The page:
The task be­fore Pres­i­dent Zainab Bulka­chuwa

Daily Trust - - VIEWS -

In a unan­i­mous vote, the Se­nate last week en­dorsed Jus­tice Zainab Adamu Bulka­chuwa’s ap­point­ment as Pres­i­dent of the Court of Ap­peal. Pres­i­dent Good­luck Jonathan ap­pointed her to the ex­alted po­si­tion on rec­om­men­da­tion of the Na­tional Ju­di­cial Coun­cil (NJC).

64 year-old Bulka­chuwa, who has been the Court of Ap­peal’s Act­ing Pres­i­dent since Novem­ber 2012, brings to her sub­stan­tive po­si­tion a long and rich ex­pe­ri­ence in the na­tion’s ju­di­cial ser­vice. Called to the Bar in 1976, she was a mag­is­trate and then a High Court judge in the old Bauchi State; was the Chief Judge of Gombe State for many years and be­came an Ap­peals Court judge in 1998. She also headed the Ap­peal Court’s Jos and Abuja Di­vi­sions, among other key ju­di­cial func­tions.

When she was nom­i­nated, Bulka­chuwa was the sec­ond most se­nior judge in the Ap­peals Court af­ter Jus­tice Dal­hatu Adamu, who pre­vi­ously acted as the court’s head. That NJC ad­justed the ju­di­ciary’s se­nior­ity tra­di­tion and chose her for the job is a tes­ti­mony to the high re­gard in which she is held by her col­leagues and su­pe­ri­ors on the Bench. The Court of Ap­peal is the sec­ond-rank­ing court of record in Nigeria af­ter the Supreme Court. How­ever, it is by far the largest and most com­plex court sys­tem in the coun­try with twelve di­vi­sions and a max­i­mum 90 judges. Head­ing such a court re­quires an as­tute ad­min­is­tra­tor in ad­di­tion to thor­ough knowl­edge of the law, since ap­peals from federal as well as state high courts, shari’a courts of ap­peal and cus­tom­ary courts of ap­peal, all come to the Ap­peals Court for ad­ju­di­ca­tion.

Her ap­point­ment and con­fir­ma­tion has now brought re­lief to this all im­por­tant court sys­tem fol­low­ing the many years of scan­dal-tinged un­cer­tainty that en­veloped it fol­low­ing the sus­pen­sion of its then pres­i­dent, Jus­tice Isa Ayo Salami in 2010. The Salami Af­fair con­trib­uted in no small mea­sure to tar­nish the im­age of the ju­di­ciary. It also desta­bilised the Ap­peal Court with its pres­i­dent fight­ing in the courts to re­gain his po­si­tion while its head­ship was en­trusted to act­ing pres­i­dents for short pe­ri­ods at a time.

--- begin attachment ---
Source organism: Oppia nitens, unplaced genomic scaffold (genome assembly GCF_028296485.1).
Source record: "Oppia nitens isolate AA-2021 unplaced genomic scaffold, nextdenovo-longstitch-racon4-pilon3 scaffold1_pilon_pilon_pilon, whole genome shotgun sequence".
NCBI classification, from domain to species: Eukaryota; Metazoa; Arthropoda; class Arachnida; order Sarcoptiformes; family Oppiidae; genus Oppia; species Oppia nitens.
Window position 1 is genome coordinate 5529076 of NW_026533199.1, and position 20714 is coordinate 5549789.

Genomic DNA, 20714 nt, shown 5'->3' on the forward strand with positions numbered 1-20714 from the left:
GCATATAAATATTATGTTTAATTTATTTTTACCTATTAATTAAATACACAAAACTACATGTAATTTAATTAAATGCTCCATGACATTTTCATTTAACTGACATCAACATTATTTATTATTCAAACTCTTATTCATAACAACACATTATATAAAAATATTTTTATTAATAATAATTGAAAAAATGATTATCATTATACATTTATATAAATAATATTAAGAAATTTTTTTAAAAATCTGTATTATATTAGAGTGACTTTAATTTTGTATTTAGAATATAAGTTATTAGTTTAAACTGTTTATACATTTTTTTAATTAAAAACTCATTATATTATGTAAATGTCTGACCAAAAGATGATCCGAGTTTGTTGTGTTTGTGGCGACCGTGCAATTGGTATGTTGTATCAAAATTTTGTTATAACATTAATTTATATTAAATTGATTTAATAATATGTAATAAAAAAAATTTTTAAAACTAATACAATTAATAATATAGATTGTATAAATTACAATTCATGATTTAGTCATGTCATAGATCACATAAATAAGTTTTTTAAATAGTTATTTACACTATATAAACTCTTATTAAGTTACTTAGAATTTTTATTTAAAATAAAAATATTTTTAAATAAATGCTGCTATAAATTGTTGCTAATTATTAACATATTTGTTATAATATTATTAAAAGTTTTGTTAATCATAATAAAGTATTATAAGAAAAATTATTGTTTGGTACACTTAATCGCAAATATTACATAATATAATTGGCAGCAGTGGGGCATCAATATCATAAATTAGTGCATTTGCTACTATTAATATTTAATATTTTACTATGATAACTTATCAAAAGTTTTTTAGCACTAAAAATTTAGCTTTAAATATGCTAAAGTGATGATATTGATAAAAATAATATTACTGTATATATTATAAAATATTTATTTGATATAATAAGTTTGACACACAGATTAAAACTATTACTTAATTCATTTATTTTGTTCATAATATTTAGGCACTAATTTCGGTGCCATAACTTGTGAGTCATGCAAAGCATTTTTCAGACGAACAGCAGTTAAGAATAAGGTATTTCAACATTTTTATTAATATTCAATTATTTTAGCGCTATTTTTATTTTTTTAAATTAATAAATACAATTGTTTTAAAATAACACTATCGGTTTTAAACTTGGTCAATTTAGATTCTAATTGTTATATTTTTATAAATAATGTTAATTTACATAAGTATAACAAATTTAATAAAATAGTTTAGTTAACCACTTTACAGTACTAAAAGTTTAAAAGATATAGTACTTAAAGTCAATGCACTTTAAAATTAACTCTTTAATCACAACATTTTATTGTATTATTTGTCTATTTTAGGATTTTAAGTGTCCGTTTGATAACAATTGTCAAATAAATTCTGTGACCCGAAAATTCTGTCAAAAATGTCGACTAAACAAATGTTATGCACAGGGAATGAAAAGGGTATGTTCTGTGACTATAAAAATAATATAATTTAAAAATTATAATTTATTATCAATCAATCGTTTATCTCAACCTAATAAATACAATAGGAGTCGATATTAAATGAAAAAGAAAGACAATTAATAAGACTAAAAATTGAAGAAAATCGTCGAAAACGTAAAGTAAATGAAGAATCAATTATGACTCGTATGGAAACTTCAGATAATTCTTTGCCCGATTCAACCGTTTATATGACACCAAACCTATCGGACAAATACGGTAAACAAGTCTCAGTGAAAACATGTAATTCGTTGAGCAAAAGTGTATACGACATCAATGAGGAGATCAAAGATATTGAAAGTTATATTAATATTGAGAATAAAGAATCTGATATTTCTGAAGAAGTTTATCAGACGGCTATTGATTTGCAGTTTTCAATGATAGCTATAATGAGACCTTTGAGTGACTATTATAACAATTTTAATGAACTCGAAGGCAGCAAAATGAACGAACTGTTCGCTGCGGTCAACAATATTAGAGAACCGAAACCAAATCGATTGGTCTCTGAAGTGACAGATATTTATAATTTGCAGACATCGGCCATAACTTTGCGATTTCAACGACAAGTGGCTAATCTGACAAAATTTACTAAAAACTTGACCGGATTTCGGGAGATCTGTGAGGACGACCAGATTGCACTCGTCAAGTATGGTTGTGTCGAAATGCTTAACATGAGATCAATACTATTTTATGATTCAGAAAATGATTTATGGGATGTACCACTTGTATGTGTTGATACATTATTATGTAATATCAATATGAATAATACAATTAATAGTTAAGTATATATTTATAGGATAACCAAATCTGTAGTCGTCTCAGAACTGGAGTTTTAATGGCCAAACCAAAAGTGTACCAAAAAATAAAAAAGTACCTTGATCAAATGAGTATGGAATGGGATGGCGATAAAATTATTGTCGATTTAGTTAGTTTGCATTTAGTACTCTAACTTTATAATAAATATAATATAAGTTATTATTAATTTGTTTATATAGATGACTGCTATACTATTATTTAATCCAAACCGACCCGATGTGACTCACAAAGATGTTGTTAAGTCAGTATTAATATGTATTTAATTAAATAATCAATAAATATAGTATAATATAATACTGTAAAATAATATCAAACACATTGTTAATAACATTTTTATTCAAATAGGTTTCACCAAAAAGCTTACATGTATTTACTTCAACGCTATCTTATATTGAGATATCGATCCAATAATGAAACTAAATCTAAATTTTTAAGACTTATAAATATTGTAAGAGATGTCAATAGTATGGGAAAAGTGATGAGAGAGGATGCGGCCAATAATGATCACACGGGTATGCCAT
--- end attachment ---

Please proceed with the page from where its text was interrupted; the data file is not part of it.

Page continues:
This is there­fore the op­por­tu­nity to put the sor­did past be­hind and learn all the lessons from it.

The new pres­i­dent also needs to pay close at­ten­tion to other ger­mane is­sues. Only last year, the NJC had to send visi­ta­tion teams to all the Ap­peal Court’s di­vi­sions to find out why too many cases were not dis­posed off over long pe­ri­ods. The main rea­son was the short­age of judges. How­ever, a pos­i­tive step was taken to ad­dress this is­sue when just be­fore Bulka­chuwa’s el­e­va­tion, 25 new judges were ap­pointed to the Ap­peal Court, bring­ing it to full strength in terms of ju­di­cial man­power.

Hav­ing enough judges is only the first step, be­cause the NJC’s visi­ta­tion also un­cov­ered many other short­com­ings of sup­port per­son­nel, li­braries and tech­ni­cal fa­cil­i­ties. Jus­tice Bulka­chuwa did say, dur­ing her Se­nate con­fir­ma­tion hear­ing, that the court lacked ad­e­quate fund­ing. It is true that too many pub­lic agencies are not ad­e­quately funded; but it is im­por­tant to look into the Ap­peal Court’s case, given its crit­i­cal role in the na­tion’s ju­di­cial or­der.

The Ap­peal Court pres­i­dent is re­spon­si­ble for ap­point­ing elec­tion tri­bunals as well as elec­tion ap­peal tri­bunals. The Ap­peal Court pres­i­dent also con­sti­tutes a tri­bunal of first in­stance for pres­i­den­tial elec­tions. This is a very im­por­tant duty that as­sumes added sig­nif­i­cance with the ap­proach of the 2015 gen­eral elec­tions. The task of con­sti­tut­ing im­par­tial tri­bunals now falls on Bulka­chuwa’s shoul­ders. Not only im­par­tial­ity, but these tri­bunals are also ex­pected to dis­charge their du­ties speed­ily in or­der to end the sit­u­a­tion whereby elec­tion pe­ti­tions are still on­go­ing many years into an of­fice holder’s ten­ure. Of course, Bulka­chuwa should never for­get that the en­tire im­broglio that led to the pub­lic spat be­tween her pre­de­ces­sor Salami and the then Chief Jus­tice of Nigeria, Aloy­sius Katsina-Alu, had to do with elec­tion tri­bunals, which are con­sid­ered to be “juicy” in Nige­rian par­lance. Bulka­chuwa, too, had her fin­gers burnt in some of the elec­tion cases when charges and counter-charges trailed her rul­ing in gu­ber­na­to­rial elec­tion cases when she headed the Ap­peal Court’s Jos Di­vi­sion.

All told, this is the op­por­tu­nity for a fresh start for the Court of Ap­peal. Jus­tice Zainab Bulka­chuwa has a huge re­spon­si­bil­ity, but her ex­pe­ri­ence should guide her well in dis­charg­ing it pro­fes­sion­ally and in the in­ter­est of jus­tice.

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